Then against the 98 nm distance on the outer scale

Extract a leg time of 61.3 mins on the inner scale

Repeat the exercise for Leg 2, to Marham

MAR

168M

108M

3000

3000

Notice that the info we will need readily at each turning point, is at the top.

Info that can be referred to in slower time, is further down the card

120

120

61.3

19.5

125

125

161

096

98

44

180/30

220/25

+10

+10

96

136

2W

2W

For Leg 1, put on the W/V 180/30

First, turn the dial until 180 or S is at the top

Then, put a mark 30kts below the centre circle

Next, turn the dial until Track 161 is at the top

Then, ensuring that the centre circle is over the TAS 125kts

Observe that there will be 5 degrees port drift

In order to fly the desired Track of 161, we will have to offset for the drift

We offset for the drift by turning the dial the opposite way - in this case 5 degrees right of Track 161

This gives us a Heading of 166(T), still with 5 degrees port drift

It also gives us 96Kts G/S

Repeat the process for Leg 2 (remembering to change the wind)

You can see that by using the Dalton Computer, we can solve the Triangle of Velocities more rapidly and conveniently than by scale drawing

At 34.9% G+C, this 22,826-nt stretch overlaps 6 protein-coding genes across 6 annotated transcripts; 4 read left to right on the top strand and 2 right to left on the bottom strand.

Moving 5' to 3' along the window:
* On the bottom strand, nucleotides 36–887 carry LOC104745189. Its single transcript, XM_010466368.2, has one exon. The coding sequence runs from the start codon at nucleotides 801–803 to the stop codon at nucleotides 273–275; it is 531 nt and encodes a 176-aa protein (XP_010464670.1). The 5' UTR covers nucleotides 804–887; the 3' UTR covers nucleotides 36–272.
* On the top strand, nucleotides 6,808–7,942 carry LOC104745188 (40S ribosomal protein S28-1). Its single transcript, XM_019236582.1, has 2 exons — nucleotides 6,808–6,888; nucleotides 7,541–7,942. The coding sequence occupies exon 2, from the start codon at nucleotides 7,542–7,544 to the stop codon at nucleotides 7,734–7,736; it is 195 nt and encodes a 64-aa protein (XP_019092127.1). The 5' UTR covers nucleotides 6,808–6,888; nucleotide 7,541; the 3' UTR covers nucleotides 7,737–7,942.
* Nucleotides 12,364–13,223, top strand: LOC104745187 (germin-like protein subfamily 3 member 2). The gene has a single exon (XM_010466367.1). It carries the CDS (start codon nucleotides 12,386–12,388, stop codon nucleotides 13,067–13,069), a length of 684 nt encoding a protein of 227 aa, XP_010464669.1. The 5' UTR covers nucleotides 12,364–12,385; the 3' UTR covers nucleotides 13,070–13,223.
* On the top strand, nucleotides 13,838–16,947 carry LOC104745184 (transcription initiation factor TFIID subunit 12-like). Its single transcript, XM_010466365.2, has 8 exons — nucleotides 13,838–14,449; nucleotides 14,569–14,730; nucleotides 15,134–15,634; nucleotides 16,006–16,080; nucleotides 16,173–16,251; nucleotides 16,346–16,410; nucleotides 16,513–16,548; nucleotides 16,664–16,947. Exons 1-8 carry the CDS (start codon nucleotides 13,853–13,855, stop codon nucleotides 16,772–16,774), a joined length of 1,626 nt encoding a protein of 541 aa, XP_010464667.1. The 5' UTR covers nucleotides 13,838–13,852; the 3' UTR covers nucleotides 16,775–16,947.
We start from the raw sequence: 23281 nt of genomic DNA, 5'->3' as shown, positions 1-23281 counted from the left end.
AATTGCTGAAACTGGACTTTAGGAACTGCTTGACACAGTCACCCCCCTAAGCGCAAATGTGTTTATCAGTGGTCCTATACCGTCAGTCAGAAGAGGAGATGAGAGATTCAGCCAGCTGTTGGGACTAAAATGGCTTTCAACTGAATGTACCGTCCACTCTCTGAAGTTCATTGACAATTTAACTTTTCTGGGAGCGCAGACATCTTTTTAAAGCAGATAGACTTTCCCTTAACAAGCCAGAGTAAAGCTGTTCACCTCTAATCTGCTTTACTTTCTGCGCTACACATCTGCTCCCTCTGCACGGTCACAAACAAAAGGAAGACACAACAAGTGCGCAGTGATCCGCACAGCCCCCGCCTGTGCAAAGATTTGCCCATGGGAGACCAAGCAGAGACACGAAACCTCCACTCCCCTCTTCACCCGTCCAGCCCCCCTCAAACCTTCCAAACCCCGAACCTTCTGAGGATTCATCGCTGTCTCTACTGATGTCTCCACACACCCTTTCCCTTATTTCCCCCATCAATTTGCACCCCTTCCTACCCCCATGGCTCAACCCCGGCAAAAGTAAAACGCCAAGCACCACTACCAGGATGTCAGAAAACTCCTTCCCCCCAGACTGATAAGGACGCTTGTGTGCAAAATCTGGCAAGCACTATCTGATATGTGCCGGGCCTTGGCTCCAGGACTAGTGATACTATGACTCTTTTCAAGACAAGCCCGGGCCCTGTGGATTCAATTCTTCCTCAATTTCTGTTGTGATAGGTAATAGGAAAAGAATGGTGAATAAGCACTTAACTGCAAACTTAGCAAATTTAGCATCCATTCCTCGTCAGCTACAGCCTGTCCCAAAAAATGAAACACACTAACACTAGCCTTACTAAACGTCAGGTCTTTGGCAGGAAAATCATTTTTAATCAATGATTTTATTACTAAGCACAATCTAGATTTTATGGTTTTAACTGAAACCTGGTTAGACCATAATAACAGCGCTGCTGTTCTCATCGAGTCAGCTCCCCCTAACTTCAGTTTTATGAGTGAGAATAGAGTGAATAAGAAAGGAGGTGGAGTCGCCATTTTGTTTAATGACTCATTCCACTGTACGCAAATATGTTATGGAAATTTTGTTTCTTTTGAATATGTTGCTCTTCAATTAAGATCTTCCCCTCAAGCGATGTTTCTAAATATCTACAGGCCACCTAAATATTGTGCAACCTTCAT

If we wished to arrive overhead Marham at a particular time, say 1000hrs, we can now calculate a departure time from overhead Leeming, in addition to a time overhead Cottesmore

Flight time is 61.3 mins to Cottesmore and 80.8 mins total to Marham

Therefore we can annotate our Log Card with the desired times (ETA COT 0940.5, ETA MAR 1000.0 & ETD LEE 0839.2

MAR

168M

108M

3000

3000

120

120

61.3

19.5

0839.2

0940.5

1000

125

125

161

096

98

44

180/30

220/25

+10

+10

96

136

2W

2W

One of the main purposes of calculating flight times is to ensure sufficient fuel is available

Running a car out of fuel will be inconvenient

In an aircraft…… it could be fatal

At the planned altitude and speed, the Tutor consumes fuel at:

48 Kg an hour

48/60 X 61.3 mins = 49.0 Kg

So 49 Kg is needed for Leg 1

Similarly, for Leg 2, 16Kg is required

Total fuel required is therefore 49+16 = 65Kg, although in reality, additional fuel would be needed for Take-off, Recovery & Diversion